Market Landing Park improved
By KATE SPINNER
NEWBURYPORT -- Market Landing Park on the central waterfront is undergoing a renovation.
By summer, visitors to the park will see the size of the concrete and stone stage doubled and the crisscross stone dust walkways leading across the Market Landing lawn to the boardwalk embayment replaced with a different style of walkway.
The new pathway will arch through the center of the park and connect with the two brick paths that lead from Merrimac Street, on either side of the Firehouse Center for the Arts, to the boardwalk. The new path will be wide enough to hold a wheelchair and bricked to rise flush with the grass. An area in the center of the path, directly in front of the stage, will also widen to allow for comfortable wheelchair seating during concerts, said Bob Uhlig, chairman of the Parks Commission.
Uhlig works for Halvorson Design Partnership, the Boston architectural landscape design firm that originally designed Market Landing Park. He designed the new work at the request of Newburyport Waterfront Trust -- the city-based organization that owns the park.
The new park improvements have been organized by the Newburyport Waterfront Trust over the past two years, according to a press release written by the group's co-chairman Tom Lochhaas.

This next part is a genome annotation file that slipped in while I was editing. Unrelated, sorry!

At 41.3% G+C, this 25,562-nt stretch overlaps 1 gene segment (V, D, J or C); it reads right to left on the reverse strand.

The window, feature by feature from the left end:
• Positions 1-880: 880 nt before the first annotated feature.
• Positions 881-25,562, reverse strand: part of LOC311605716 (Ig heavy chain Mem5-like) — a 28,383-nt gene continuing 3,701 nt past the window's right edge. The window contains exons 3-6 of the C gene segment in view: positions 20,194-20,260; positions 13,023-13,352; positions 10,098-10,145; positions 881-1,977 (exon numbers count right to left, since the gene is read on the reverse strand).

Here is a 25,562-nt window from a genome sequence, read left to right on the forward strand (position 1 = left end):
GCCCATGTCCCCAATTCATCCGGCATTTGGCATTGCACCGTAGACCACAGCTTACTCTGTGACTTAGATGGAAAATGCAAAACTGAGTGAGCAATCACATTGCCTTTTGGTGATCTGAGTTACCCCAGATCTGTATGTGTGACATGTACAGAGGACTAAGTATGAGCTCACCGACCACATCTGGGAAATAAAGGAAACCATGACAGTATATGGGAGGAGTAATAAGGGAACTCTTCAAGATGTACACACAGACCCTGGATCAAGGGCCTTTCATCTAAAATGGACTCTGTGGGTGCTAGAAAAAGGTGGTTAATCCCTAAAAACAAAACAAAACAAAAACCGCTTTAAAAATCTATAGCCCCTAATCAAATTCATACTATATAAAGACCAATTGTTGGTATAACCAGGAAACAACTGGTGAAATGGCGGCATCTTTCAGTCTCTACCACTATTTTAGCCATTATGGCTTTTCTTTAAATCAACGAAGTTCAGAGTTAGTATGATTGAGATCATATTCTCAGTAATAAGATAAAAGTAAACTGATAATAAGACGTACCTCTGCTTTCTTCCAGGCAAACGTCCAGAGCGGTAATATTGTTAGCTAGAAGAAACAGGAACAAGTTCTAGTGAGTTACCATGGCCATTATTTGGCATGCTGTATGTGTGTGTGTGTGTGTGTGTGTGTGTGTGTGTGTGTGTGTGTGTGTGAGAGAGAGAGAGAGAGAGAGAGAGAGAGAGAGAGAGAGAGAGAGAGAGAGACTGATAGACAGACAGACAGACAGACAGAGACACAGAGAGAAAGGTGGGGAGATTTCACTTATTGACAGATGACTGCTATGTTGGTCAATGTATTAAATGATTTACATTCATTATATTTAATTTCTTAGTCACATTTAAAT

The Waterfront Trust has received several grants to fund the new work, said Lochhaas in the press release. The Institution for Savings and the Newburyport Five Cents Savings Bank each donated a little over $20,000 to pay for the expanded stage, and the Mary Alice Arakelian foundation funded the $45,000 walkway.
Over the next month, construction will be performed by Boston Towing and Transportation -- the same contractor that rebuilt the boardwalk and is finishing up work on the new ways to the water. The brick ways to the water will run from Merrimac and Water Streets to meet up with the east and west ends of the boardwalk.
said in the press release that work should be complete by the beginning
of summer. He wrote that the new work will provide "benefits for
both the general public and the disabled visitors to the waterfront."
|(This article replicated online with permission of the Newburyport Daily News, an Eagle Tribune Newspaper.)|